THE question is so much in the air that Apple Computer's No 2 executive, Jim Buckley, felt obliged to voice it:
''They've been asking if there will be an Apple Computer,'' Buckley said earlier this week. His answer, not surprisingly, was yes.
''Apple Computer continues to deliver something that is different and something that is better,'' Buckley reassured a gathering of thousands of Macintosh faithful at the annual MacWorld Expo here.
The problem for Apple, however, is that making the best personal computer, as the company arguably has done since its founding some 20 years ago, does not necessarily lead to business success. Apple is struggling to hold onto a shrinking slice of the PC market against the combined juggernaut of machines equipped with Microsoft software and Intel processor chips.
Recently Apple's woes have deepened. The computermaker announced last month that it expects to post a loss for the quarter ended Dec. 31. There are widespread reports that it plans to lay off up to 2,000 employees - 15 percent of its work force - shortly. And there is speculation that Apple could be the target of a takeover by a larger company, such as IBM, Motorola, or Hewlett-Packard.
Apple continues to boast a product that still shines for its innovation and elegant ease of use - though some analysts say Microsoft Corp. has caught up on the software side with Windows 95, the latest version of its operating-system that runs most personal computers.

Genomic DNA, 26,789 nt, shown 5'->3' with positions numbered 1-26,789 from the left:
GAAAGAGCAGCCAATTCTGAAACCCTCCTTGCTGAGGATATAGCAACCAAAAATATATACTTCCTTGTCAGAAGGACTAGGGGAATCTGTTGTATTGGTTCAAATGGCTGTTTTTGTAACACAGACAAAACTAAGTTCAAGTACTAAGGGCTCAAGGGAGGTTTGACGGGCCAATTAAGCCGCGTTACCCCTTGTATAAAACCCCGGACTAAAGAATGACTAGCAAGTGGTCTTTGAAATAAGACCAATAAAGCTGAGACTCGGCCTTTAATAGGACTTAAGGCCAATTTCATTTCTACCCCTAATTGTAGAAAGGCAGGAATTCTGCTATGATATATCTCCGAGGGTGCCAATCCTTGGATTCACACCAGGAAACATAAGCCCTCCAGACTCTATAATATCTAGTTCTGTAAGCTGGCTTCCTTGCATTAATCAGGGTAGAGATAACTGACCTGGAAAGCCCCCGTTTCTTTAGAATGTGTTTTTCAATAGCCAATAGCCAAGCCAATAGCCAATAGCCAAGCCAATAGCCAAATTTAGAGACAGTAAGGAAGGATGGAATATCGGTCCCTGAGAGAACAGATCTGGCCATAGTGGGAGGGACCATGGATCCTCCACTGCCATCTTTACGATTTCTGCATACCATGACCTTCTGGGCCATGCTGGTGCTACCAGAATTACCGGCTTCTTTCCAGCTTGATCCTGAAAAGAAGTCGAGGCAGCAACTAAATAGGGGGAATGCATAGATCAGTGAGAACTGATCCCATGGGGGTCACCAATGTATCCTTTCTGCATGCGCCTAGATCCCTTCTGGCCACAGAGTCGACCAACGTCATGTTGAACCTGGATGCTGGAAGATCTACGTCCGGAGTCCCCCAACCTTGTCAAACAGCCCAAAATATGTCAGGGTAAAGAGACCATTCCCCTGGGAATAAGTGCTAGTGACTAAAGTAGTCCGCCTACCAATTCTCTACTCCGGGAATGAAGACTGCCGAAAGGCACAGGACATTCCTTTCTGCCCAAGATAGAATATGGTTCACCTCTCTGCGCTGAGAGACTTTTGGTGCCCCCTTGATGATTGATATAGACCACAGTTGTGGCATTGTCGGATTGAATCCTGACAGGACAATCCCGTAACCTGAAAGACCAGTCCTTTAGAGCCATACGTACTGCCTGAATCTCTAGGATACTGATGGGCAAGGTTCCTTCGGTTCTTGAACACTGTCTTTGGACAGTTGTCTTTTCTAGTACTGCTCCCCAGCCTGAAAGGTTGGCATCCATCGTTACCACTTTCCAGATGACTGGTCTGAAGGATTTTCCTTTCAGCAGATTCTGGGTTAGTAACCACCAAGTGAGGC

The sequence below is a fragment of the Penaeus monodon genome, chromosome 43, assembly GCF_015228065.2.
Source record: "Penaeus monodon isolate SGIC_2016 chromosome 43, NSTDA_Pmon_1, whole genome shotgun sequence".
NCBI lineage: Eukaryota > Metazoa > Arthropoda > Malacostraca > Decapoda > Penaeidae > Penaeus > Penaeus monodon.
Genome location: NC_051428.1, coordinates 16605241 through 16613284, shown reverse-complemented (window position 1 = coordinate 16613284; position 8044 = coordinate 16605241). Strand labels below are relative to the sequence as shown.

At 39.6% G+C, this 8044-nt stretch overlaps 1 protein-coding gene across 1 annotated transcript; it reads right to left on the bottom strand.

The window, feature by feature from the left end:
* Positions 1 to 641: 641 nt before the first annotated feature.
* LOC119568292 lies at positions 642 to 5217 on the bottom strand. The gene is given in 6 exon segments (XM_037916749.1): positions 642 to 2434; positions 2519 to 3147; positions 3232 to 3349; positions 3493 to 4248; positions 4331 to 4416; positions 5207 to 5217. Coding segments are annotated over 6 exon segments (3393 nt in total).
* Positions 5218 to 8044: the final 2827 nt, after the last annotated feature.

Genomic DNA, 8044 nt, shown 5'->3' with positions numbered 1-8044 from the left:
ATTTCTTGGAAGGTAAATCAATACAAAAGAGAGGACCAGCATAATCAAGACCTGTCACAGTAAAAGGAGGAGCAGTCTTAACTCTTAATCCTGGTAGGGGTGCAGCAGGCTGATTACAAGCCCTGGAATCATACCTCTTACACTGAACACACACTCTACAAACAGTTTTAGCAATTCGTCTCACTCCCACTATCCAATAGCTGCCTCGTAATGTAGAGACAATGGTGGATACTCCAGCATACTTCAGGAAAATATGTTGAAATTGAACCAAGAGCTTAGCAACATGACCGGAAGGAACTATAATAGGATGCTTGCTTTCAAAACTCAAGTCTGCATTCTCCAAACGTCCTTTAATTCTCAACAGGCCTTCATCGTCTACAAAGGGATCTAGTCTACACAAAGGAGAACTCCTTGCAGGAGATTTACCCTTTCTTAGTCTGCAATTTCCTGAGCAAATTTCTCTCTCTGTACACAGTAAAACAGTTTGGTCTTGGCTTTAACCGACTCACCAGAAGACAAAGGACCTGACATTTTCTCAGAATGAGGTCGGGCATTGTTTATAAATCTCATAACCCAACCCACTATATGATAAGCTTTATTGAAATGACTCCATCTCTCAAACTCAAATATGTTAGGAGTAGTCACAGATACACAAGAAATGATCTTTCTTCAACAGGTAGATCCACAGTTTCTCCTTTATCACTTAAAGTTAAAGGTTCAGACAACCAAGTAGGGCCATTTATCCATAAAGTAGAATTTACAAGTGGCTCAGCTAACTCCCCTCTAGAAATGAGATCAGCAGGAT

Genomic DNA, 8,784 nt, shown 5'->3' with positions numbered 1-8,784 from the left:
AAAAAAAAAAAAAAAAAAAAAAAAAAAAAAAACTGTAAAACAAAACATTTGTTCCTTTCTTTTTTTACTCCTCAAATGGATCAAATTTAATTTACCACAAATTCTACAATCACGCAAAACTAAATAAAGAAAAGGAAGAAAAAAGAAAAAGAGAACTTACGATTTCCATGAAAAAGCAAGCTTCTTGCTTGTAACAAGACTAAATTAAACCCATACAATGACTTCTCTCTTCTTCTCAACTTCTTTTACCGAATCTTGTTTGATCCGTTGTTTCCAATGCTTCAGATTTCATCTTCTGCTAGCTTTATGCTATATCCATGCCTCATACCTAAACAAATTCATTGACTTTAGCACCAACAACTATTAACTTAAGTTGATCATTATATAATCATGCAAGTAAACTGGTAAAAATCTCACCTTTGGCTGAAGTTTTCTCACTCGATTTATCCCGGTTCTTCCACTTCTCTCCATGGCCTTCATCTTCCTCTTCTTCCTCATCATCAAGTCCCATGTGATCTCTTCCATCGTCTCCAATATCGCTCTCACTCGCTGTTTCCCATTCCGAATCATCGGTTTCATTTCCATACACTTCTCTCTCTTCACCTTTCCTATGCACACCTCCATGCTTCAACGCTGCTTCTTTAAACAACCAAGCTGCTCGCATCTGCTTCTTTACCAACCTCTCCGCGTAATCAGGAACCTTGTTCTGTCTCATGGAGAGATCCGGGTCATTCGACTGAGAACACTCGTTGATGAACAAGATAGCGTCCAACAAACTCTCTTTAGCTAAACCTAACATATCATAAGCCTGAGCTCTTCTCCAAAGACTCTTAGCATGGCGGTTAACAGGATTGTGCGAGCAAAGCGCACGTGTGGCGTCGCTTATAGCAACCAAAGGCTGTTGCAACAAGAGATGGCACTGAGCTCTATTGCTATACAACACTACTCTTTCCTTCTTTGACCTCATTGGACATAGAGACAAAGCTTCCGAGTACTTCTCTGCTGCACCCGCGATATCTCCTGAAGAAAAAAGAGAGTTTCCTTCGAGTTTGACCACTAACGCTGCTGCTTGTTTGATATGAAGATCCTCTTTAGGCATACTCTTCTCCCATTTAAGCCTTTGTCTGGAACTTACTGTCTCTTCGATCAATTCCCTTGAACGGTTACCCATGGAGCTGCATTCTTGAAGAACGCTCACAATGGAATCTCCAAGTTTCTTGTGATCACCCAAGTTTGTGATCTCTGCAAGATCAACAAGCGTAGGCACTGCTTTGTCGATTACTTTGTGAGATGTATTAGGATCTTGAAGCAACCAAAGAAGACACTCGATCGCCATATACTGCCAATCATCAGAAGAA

Apple dominates certain narrower but important markets such as desktop publishing, education, and multimedia and video, and it is strong among home computer users. The Macintosh commands a loyal following - 90 percent of Apple users buy another Mac for a second computer, the company says.
''Mac people are early adopters. They appreciate and respect both quality and design features,'' says Scott Sperling, consumer-support director for Datadesk, maker of keyboards and other equipment. ''But it is also abundantly clear to us [that the Macintosh] represents only a fraction of the possible market for us.''
Windows-based PCs hold a commanding share of the market, partly due to their dominance of the office marketplace. As a result, software developers increasingly are compelled to put out products that run on Windows first, and maybe later on Apple.
Ted Helvey, president of Big Software Inc., originally developed his award-winning small-business management software for the Macintosh because the older version of Windows simply couldn't do what was needed. But now Big is coming out with a version that runs atop Windows 95. Nowadays, he says, the realities of the market make it almost impossible to find a developer who is creating Apple-only technology.
''It gets down to cold, hard facts,'' Mr. Helvey says.
Apple's current problems go back to its original decision not to license its unique operating system to other manufacturers. Instead Apple made its own machines, arguing that the tight integration of hardware and software gave it a clear quality advantage. Apple computers sold at a premium that meant high profit margins on each machine but a growing loss of market share to the cheaper IBM-compatible PCs, equipped with Microsoft's DOS operating system.